Saturday 15 March 2014

A Webcam Photo from Loch Ness

A reader of this blog called Luke emailed me a few days back with a couple of screen grabs he had taken of Loch Ness. The question concerned the dark shaped object that is there in the first snap but not in the second.

Luke cleaned up the image a bit to produce this clearer view of the object.

The webcam says the first image was taken on the 29th January 2013 at 14:17:22 and the second one ten seconds later. You can see a Caley Cruise type boat progressing down the loch on the top right. 

So what is it? In terms of similarities to previous Loch Ness images, it reminded me of the photograph taken during the Edward Mountain expedition of July-August 1934 with that dark line and the blur above it (which I take to be spray thrown upwards).

I agree with Luke in his assessment that it is not something on the lens like the rain drops. The rain drops remain on the second image whilst the object does not. My own initial thought was that it might be an insect flying past the lens. The body is the extended dark line and the wings produce the blurred motion. However, what type of insect that might be I was not certain and I was further unsure whether insects are to be found flying around the cold Highland air in Winter?

However, if it was a large object in the water, then it would have clearly disappeared from view within ten seconds by the time the second webcam shot was taken. This being the case, I would expect some kind of water disturbance to be evident from this disappearing act.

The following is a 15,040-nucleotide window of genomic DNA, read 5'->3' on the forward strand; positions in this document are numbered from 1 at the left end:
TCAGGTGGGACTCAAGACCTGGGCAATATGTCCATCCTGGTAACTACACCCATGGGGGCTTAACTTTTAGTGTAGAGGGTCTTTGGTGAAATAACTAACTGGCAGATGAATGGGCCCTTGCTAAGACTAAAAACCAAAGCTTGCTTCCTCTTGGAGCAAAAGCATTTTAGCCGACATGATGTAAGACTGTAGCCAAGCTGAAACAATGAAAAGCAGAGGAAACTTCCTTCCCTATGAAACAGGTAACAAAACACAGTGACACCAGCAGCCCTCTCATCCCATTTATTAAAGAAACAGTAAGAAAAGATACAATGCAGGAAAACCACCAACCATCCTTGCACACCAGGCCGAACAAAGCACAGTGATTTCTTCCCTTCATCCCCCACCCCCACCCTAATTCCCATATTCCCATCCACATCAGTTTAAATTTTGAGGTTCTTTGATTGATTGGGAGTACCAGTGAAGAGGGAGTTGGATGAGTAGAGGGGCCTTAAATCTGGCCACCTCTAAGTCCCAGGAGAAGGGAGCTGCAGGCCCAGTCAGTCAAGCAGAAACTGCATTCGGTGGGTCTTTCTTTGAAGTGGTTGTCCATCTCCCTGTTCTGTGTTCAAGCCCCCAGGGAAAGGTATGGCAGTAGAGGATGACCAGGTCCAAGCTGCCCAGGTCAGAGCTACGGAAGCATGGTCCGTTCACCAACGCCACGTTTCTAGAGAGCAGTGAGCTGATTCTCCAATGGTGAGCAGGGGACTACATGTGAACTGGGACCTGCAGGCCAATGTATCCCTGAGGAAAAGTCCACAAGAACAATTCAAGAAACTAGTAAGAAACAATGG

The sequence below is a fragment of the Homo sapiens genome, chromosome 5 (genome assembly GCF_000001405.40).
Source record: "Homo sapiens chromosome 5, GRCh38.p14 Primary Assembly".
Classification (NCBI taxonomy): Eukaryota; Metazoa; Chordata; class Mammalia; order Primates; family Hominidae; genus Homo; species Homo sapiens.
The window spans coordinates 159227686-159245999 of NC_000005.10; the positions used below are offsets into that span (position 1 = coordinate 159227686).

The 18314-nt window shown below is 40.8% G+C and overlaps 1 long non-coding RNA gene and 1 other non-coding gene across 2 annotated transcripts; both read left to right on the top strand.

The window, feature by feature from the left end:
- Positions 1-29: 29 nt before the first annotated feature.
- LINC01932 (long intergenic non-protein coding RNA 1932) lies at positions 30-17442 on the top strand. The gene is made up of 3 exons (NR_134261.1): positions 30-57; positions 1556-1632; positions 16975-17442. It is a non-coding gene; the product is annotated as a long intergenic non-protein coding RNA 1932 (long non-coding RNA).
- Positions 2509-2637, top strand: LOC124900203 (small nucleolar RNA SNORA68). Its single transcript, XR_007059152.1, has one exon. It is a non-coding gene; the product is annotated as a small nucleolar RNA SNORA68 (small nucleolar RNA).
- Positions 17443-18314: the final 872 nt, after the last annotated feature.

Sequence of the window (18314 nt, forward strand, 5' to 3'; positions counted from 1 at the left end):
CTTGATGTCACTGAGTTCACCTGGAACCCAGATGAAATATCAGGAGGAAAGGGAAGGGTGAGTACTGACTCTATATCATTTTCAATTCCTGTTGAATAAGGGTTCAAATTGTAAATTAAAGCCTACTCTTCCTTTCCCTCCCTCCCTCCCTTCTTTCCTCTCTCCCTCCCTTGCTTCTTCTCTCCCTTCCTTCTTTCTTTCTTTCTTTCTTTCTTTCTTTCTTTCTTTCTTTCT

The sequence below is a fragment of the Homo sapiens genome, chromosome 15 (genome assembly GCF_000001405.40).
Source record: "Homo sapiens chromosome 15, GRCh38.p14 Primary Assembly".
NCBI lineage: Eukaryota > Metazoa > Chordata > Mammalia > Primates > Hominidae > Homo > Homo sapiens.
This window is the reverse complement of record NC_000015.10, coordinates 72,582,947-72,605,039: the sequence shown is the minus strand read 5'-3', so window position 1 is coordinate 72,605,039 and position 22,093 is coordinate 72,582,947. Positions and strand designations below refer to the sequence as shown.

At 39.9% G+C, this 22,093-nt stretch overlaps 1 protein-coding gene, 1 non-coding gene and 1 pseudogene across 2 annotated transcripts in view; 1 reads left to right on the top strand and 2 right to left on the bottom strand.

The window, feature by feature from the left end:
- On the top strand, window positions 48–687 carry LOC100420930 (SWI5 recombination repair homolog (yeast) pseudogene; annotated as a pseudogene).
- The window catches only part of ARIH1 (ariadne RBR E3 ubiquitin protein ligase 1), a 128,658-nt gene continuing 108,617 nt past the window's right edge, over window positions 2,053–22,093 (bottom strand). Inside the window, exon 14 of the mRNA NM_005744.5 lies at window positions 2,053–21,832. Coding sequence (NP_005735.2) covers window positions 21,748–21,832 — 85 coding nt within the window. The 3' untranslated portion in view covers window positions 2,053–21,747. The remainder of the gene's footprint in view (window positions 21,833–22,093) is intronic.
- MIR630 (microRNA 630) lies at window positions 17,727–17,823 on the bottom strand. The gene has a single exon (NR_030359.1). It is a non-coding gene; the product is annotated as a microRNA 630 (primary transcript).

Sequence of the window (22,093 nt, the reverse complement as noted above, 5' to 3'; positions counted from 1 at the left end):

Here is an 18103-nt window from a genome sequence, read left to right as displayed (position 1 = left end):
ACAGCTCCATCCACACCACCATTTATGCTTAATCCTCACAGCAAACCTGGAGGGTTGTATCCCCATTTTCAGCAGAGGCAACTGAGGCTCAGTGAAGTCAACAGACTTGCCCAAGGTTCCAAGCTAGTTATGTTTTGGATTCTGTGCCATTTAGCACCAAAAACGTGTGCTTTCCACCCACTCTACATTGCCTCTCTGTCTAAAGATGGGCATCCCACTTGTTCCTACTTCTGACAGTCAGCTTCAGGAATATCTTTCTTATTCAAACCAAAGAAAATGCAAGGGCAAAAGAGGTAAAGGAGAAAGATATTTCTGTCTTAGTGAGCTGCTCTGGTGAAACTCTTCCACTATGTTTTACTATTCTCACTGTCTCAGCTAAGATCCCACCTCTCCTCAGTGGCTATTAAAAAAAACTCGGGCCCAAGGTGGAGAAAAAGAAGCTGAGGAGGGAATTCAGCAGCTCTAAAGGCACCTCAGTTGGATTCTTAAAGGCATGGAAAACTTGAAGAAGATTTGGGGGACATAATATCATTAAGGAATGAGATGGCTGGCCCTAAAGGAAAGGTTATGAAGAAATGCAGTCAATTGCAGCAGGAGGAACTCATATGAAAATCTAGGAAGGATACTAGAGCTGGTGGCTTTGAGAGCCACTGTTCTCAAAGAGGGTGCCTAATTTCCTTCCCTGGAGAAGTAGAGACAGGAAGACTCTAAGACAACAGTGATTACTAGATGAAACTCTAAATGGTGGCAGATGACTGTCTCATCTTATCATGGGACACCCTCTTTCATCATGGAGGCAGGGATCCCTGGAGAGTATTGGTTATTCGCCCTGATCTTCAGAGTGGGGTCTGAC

Readers' comments are welcome.

Thursday 13 March 2014

Fake and Real Photos

Like me, you may occasionally search around the Internet for items of a cryptid nature. This image below came up and immediately caught my attention as it was a claimed photograph of Nessie. The website attributed it to an Alfred Gescheidt. As it turned out, Mr. Gescheidt was a famous photographer who died in 2012, but was well known for his pre-Photoshop like montages. He admitted to fooling people with a series of UFO photographs, and the raison d'etre behind this photo began to become clear. You can read his Wikipedia entry here.

The San Antonio Express for the 3rd October 1976 summed up the story:

More recently, Gescheidt plunged into the Loch Ness Monster controversy. “I got so far into that one that I came to believe Nessie might really be swimming around Scotland,” he said “After all. I had my own pictures to prove she was real ." Gescheidt became involved in the Loch Ness Monster after various newspapers published pictures from scientific sources, which were supposed to prove that the monster exists. “I looked them over and said to myself, if this is evidence, I can do better myself’ and did I — with a papier mache monster on Lake Michigan,”

One presumes the underwater Rines photographs were being referred to here. Again, we see the problem of taking a convincing photograph of the real Loch Ness Monster which avoids the charge of being faked. Of course, if Mr. Gescheidt had included the backdrop of Lake Michigan's distant shore line, we would have more information.

So chalk this one off next you stumble upon it.